Tim Berners-Lee's source code for the World Wide Web sold Wednesday for $5.4 million (€4.5 million) in the form of an NFT, or non-fungible token, after the program had been on sale for a week at Sotheby's in New York. It included the original file with time stamp and signature, along with an animated visualization of the source code, a digital poster with the complete code and an essay by the British computer scientist about the code.
On March 12, 1989, Tim Berners-Lee submitted a proposal for an information management system while working at the European Organization for Nuclear Research (CERN) in Geneva, paving the way for the invention of the World Wide Web.
Decades later, the internet pioneer felt it was logical to sell his code as an NFT, as quoted on Sotheby's website: "NFTs, be they artworks or a digital artifact like this, are the latest playful creations in this realm, and the most appropriate means of ownership that exists. They are the ideal way to package the origins behind the web."
Historical artifacts like the source code of the World Wide Web are of great value to digital natives, and are one of a series of spectacular sales of 20th-century pioneering technical products held by major auction houses like Sotheby's.
Owning a piece of internet history
Not so long ago, auction houses only sold tangible objects — for instance oil paintings. Today, art lovers can also bid on non-fungible tokens, NFTs for short — digital certificates that cannot be changed. You can think of them as virtual originals.
NFTs are attached to the digital object and identify its authorship, and cannot be manipulated or forged. With this new offer, digital art has undoubtedly found its place on the established art market and is set to revolutionize it.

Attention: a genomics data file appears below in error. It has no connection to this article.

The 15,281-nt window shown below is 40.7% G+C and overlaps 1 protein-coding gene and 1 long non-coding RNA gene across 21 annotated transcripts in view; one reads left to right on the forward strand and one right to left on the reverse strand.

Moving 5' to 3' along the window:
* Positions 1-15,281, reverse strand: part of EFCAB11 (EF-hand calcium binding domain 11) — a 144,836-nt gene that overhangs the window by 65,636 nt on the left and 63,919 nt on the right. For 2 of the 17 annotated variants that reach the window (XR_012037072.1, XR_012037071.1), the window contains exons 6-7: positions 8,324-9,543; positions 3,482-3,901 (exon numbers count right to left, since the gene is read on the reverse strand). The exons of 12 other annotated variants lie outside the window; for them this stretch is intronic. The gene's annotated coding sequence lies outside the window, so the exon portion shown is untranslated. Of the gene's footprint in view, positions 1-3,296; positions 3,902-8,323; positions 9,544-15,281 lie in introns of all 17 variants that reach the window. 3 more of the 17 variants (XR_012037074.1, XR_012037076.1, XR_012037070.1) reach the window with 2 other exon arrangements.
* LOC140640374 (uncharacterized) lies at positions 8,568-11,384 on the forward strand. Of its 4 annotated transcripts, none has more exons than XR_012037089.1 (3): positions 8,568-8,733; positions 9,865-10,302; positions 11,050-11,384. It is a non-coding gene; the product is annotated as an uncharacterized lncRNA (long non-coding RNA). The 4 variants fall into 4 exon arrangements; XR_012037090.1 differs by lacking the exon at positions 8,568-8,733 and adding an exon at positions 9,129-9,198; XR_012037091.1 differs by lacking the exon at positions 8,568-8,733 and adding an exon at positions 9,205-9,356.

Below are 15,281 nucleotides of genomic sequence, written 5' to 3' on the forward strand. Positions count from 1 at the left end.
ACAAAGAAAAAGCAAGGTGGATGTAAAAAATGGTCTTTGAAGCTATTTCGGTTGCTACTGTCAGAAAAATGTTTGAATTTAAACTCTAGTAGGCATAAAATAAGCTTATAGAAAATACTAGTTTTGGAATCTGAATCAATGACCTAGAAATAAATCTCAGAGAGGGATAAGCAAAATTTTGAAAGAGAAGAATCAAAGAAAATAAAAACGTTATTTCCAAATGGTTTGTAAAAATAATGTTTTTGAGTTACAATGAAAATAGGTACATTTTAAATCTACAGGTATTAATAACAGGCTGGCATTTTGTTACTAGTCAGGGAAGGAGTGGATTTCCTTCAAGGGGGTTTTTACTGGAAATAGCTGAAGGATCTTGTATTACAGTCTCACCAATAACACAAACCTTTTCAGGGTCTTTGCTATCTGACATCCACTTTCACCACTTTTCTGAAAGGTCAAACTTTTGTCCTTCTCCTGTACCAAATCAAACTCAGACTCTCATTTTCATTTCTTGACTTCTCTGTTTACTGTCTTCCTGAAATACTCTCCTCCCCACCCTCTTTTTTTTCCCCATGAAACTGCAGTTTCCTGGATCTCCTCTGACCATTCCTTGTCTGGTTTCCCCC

In March, Christie's sold Everydays: The First 5000 Days by digital artist Mike Winkelmann, known as Beeple, for $69 million (€58 million). In one fell swoop, it made him the most expensive artist in the digital sphere, and it was the third-highest auction price ever for a work by a living artist.
Digital gadget turns into big business
Non-fungible tokens have great potential — every bit of information about transfers and owners, whether private individuals or museums, is recorded on them, giving artists more influence on the sale or resale of their artworks. They are like a kind of "value register," according to art expert Georg Bak.
"This is the initial phase, and there are still some problems to be solved. But this is not a hype that will pass; this will fundamentally change the art market, and maybe beyond," Bak told DW.
Currently, a parallel process is underway, with market platforms like Open Sea generating more and more sales and negotiating what is of value.
Investors, collectors or artists drive the market, a fact major auction houses have recognized, so they have begun to offer interesting artifacts. NFTs are even on sale on eBay.